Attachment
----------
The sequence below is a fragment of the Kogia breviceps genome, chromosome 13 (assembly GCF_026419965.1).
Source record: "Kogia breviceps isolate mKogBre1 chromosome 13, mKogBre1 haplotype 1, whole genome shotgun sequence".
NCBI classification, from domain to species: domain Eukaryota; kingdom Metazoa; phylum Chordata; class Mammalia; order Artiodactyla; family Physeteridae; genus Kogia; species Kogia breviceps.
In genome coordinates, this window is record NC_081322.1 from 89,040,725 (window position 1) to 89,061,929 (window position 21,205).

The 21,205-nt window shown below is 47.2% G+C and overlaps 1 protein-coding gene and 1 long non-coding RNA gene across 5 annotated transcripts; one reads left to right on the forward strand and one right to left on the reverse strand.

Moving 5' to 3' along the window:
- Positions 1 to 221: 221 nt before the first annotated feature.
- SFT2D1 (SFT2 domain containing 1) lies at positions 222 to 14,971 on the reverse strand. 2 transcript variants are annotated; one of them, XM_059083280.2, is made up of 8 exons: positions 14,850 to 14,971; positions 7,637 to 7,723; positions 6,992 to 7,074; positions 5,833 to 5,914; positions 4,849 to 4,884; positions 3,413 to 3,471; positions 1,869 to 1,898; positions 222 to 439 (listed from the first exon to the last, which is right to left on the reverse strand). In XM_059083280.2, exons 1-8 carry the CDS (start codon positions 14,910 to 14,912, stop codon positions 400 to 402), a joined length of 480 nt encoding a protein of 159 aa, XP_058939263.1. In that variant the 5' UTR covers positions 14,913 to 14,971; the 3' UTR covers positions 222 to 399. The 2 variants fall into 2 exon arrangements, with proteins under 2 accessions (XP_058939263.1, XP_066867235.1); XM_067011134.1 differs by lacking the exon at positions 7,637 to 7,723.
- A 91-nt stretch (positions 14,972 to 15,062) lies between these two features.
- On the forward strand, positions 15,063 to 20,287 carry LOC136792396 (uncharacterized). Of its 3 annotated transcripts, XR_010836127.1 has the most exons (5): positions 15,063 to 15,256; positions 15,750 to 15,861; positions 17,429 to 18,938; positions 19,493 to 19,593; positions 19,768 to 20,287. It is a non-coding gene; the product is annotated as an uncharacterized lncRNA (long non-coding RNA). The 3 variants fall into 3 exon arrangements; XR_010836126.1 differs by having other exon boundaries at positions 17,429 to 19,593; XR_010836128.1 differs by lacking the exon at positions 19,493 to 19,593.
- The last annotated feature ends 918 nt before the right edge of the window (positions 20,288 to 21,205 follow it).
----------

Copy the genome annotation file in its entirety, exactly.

The sequence below is a fragment of the Kogia breviceps genome, chromosome 13 (assembly GCF_026419965.1).
Source record: "Kogia breviceps isolate mKogBre1 chromosome 13, mKogBre1 haplotype 1, whole genome shotgun sequence".
NCBI classification, from domain to species: domain Eukaryota; kingdom Metazoa; phylum Chordata; class Mammalia; order Artiodactyla; family Physeteridae; genus Kogia; species Kogia breviceps.
In genome coordinates, this window is record NC_081322.1 from 89,040,725 (window position 1) to 89,061,929 (window position 21,205).

The 21,205-nt window shown below is 47.2% G+C and overlaps 1 protein-coding gene and 1 long non-coding RNA gene across 5 annotated transcripts; one reads left to right on the forward strand and one right to left on the reverse strand.

Moving 5' to 3' along the window:
- Positions 1 to 221: 221 nt before the first annotated feature.
- SFT2D1 (SFT2 domain containing 1) lies at positions 222 to 14,971 on the reverse strand. 2 transcript variants are annotated; one of them, XM_059083280.2, is made up of 8 exons: positions 14,850 to 14,971; positions 7,637 to 7,723; positions 6,992 to 7,074; positions 5,833 to 5,914; positions 4,849 to 4,884; positions 3,413 to 3,471; positions 1,869 to 1,898; positions 222 to 439 (listed from the first exon to the last, which is right to left on the reverse strand). In XM_059083280.2, exons 1-8 carry the CDS (start codon positions 14,910 to 14,912, stop codon positions 400 to 402), a joined length of 480 nt encoding a protein of 159 aa, XP_058939263.1. In that variant the 5' UTR covers positions 14,913 to 14,971; the 3' UTR covers positions 222 to 399. The 2 variants fall into 2 exon arrangements, with proteins under 2 accessions (XP_058939263.1, XP_066867235.1); XM_067011134.1 differs by lacking the exon at positions 7,637 to 7,723.
- A 91-nt stretch (positions 14,972 to 15,062) lies between these two features.
- On the forward strand, positions 15,063 to 20,287 carry LOC136792396 (uncharacterized). Of its 3 annotated transcripts, XR_010836127.1 has the most exons (5): positions 15,063 to 15,256; positions 15,750 to 15,861; positions 17,429 to 18,938; positions 19,493 to 19,593; positions 19,768 to 20,287. It is a non-coding gene; the product is annotated as an uncharacterized lncRNA (long non-coding RNA). The 3 variants fall into 3 exon arrangements; XR_010836126.1 differs by having other exon boundaries at positions 17,429 to 19,593; XR_010836128.1 differs by lacking the exon at positions 19,493 to 19,593.
- The last annotated feature ends 918 nt before the right edge of the window (positions 20,288 to 21,205 follow it).